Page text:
How can I work through the feeling of being “behind in life”?
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What are the healthy ways to work through the feeling that you are “behind in your life”?
This is something I myself have long wondered but failed to express as eloquently and succinctly as you have—especially to my therapist—so I both congratulate and thank you for offering up this inquiry!
There have been so many moments in my life that I’ve felt behind. When I saw my high school classmates, years after graduating, begin having one, two, even three kids! When my coworkers (younger ones, at that) fondly remembered visiting countries that were still on my bucket list. When friends of my friends began to buy homes in trendy neighborhoods. The list can go on and on—and it will if I keep using others’ lives as my only tool of measure.
If your feelings of being lesser-than—or, more so, later-than—often come from comparing yourself to others, you’re not alone. (Hi!) If they derive from well-meaning but imposing parents, we’ve got tips on how to create boundaries there, too.
But if it’s you who created this unforgiving schedule then you’re in luck, because I’m sure you could talk to the boss and ask to be granted a bit more grace. (Hint: It’s you, you’re the boss.) Until then, here are a few ways I think we can address this very common feeling with both patience and compassion for self.
Identify our triggers and how we engage with them
Whether it’s social media, reality shows, magazines, or some other source, if certain content leaves you feeling low, consider doing a digital detox or making more self-affirming swaps. We often consume these things out of habit rather than mindfully, but when we get intentional about our engagement, we can discover what does us more harm than good.
Still, we can’t avoid every impetus; sometimes our feelings of inferiority stem from our most stable foundations, like long-lasting friendships or a competitive but beloved career. In those instances, the Harvard Business Review has a suggestion: “View your peer’s progress objectively, as if you were a journalist researching their story rather than someone in direct competition with them….Instead of saying to yourself, ‘I wish I did or had that,’ ask yourself, ‘Why can’t I do or have that?’”
Reflect on what we *have* achieved
Big or small, what are the moments in your life that you are proud of? What have you accomplished that other people think is pretty damn cool? Better yet, what would your younger self think was worthy of awe and applause? Even more fun to recall, what joyful circumstances in your life have only happened because things did not go according to the plan you made for yourself? Write these down and look back at them whenever you question your progress.
My father likes to remind me that life is a journey, and that if I keep my eye too relentlessly fixated on a single prize, I’ll miss all the sneaky good things that happen along the way. Moreover, there’s always the chance that once we achieve or receive The Thing, we’ll already have our sights set on another.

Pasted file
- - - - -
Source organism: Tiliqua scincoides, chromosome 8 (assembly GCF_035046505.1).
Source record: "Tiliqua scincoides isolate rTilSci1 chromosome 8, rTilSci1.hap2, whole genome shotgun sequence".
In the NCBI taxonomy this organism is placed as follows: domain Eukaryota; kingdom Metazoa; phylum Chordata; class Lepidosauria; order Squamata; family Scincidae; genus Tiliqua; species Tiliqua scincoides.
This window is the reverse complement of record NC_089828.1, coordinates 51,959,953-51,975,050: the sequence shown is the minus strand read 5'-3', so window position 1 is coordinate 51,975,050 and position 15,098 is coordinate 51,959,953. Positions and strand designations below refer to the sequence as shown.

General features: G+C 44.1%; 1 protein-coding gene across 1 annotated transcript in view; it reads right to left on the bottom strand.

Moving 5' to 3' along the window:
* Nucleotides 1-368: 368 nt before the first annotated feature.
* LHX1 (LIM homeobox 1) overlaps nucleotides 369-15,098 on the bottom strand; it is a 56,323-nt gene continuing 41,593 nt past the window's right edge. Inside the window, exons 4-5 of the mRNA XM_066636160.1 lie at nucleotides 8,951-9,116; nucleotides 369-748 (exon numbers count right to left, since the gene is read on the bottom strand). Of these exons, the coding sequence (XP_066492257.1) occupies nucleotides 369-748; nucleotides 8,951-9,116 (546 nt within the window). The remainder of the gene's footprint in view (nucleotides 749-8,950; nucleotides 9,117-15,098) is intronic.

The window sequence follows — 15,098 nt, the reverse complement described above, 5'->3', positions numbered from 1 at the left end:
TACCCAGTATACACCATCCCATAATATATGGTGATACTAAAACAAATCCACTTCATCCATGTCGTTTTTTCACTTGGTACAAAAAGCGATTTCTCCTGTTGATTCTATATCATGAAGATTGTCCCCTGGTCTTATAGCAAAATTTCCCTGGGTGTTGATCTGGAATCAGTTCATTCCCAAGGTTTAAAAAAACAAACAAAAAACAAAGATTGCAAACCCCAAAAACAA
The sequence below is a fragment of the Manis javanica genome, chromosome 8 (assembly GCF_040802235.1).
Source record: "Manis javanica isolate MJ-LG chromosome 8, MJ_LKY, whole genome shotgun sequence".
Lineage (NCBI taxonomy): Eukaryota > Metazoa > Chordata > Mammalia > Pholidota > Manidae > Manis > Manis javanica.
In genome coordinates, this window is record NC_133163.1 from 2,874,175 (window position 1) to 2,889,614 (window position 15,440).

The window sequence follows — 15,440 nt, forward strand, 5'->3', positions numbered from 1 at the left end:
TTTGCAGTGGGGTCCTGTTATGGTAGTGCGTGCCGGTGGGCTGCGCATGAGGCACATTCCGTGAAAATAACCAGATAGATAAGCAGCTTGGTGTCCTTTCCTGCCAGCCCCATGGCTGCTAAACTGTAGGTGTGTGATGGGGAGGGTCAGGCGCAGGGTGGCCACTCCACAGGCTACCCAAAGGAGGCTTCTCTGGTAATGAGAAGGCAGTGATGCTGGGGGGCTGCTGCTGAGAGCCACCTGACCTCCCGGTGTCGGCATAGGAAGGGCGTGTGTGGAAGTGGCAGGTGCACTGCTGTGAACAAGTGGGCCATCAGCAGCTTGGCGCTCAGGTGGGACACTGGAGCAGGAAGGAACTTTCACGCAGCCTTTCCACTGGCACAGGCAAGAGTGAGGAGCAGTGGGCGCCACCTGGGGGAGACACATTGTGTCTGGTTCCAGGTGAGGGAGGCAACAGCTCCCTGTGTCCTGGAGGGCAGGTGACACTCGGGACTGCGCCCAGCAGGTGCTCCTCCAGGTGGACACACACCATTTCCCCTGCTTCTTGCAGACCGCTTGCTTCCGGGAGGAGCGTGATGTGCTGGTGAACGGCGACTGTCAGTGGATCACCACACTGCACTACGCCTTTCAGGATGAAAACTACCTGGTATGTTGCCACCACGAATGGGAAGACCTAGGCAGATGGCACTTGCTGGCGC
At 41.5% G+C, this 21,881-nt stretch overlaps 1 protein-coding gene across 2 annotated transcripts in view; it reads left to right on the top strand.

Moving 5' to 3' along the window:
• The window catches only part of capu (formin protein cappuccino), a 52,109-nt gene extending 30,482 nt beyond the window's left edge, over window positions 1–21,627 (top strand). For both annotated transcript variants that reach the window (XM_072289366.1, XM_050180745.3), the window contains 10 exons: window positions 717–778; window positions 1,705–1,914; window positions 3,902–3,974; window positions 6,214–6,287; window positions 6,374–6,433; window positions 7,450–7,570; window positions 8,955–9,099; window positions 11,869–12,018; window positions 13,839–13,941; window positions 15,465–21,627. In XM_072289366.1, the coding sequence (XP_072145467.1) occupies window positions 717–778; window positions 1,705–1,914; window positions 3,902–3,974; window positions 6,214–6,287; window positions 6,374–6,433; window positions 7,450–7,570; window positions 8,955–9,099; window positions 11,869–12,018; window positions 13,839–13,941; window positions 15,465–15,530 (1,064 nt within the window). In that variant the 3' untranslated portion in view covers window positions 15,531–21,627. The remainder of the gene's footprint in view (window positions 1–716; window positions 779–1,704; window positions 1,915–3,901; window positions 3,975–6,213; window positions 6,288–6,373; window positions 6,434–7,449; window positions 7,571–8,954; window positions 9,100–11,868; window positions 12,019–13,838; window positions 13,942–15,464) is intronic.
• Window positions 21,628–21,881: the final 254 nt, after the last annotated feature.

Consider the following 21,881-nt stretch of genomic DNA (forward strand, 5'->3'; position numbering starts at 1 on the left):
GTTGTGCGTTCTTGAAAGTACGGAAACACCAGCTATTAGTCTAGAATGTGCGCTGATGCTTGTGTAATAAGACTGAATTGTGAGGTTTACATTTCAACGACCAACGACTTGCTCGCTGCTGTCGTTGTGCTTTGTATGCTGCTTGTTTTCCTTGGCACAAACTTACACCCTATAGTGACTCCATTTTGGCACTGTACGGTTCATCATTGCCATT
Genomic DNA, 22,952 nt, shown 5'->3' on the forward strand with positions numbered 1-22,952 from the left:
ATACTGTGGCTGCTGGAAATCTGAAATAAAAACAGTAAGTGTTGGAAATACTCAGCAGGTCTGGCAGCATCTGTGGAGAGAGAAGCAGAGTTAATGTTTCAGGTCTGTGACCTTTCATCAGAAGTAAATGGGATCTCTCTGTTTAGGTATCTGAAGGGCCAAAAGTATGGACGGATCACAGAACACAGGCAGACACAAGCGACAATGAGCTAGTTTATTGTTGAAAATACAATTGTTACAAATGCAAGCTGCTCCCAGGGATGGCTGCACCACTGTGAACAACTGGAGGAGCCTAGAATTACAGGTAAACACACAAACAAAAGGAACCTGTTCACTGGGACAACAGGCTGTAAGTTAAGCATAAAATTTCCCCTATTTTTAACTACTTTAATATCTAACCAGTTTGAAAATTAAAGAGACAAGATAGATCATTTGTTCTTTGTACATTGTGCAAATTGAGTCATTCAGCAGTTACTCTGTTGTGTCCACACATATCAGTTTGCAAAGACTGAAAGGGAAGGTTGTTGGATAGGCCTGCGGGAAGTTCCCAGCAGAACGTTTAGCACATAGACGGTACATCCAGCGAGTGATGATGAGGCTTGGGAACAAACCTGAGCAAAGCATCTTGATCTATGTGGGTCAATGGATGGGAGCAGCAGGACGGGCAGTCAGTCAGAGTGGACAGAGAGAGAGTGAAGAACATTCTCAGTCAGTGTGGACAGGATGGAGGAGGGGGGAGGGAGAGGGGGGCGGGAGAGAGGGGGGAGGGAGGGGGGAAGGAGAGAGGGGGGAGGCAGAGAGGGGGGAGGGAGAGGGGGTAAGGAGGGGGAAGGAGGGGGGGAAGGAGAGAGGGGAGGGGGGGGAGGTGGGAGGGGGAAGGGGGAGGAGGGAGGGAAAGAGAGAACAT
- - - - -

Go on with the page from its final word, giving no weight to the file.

If we don’t get a grasp on gratitude soon, we could be setting ourselves up for a literal lifetime of thinking the grass is always greener. Striving is one thing, but insatiability is another.
Trust ourselves—and our timing
Understandably, our frustration with feeling “behind” can sometimes also be exacerbated by the idea that we’ve done all the right things. We made all the right choices. So why? Why hasn’t “It” happened yet? Ironically, that same frame of mind can save us from spiraling.
If in your gut, using your strongest instincts and total truth, you feel confident that you’ve done everything within your power to achieve what you envision, and life is still not going according to that plan, then that should serve as proof (and relief) that it’s not you—it’s timing. And it’s out of your control. But it will still work in your favor. Because it’s yours.
If you’re not marking off milestones at the pace you desire, it can often be because other ones need to happen first. Writer Jamie Varon explains it well: “Sometimes the novel is not ready to be written because you haven’t met the inspiration for your main character yet….Sometimes you’re not falling in love because whatever you need to know about yourself is only knowable through solitude.”
What’s meant for us will be for us. All we can do is continue to play as if we have all the answers, and then take solace in knowing that we don’t have them at all.
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Danielle Cheesman was born and raised in New Jersey, where she lived until moving to Philadelphia to study journalism at Temple University. She has spent her years writing and developing editorial visions for music, art, and lifestyle brands. Now residing in Los Angeles, you can usually find her taking pictures, making playlists, or cuddling her pup. Say hi on Instagram!